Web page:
Blanket pardon for desertion opposed

 

London - Military experts yesterday opposed a pardon for more than 300 men shot for cowardice and desertion in the first World War. At a symposium of historians, lawyers and psychiatrists, they argued that the decisions of yesterday should not be judged by the moral standards of today. British army firing squads executed 312 men for military offences between 1914 and 1920.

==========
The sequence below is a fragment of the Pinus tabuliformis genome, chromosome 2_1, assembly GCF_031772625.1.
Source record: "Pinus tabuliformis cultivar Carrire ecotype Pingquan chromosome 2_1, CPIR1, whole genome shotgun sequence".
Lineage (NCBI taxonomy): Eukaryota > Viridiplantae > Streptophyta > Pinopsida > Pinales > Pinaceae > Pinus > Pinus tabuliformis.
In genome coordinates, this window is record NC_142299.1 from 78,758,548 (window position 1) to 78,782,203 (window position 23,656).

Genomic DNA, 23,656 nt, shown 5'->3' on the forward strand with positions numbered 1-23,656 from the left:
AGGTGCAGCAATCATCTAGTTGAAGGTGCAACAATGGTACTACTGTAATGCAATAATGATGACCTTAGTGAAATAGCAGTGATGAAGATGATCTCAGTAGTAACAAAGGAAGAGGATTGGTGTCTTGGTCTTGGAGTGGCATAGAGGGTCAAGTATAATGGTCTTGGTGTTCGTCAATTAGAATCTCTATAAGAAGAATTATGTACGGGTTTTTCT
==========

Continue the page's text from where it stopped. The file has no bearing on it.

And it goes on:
The British Armed Forces Minister, Mr John Reid, announced in May that their cases were being re-examined in the light of evidence that many of the shell-shocked men were suffering from mental illnesses like post-traumatic stress disorder.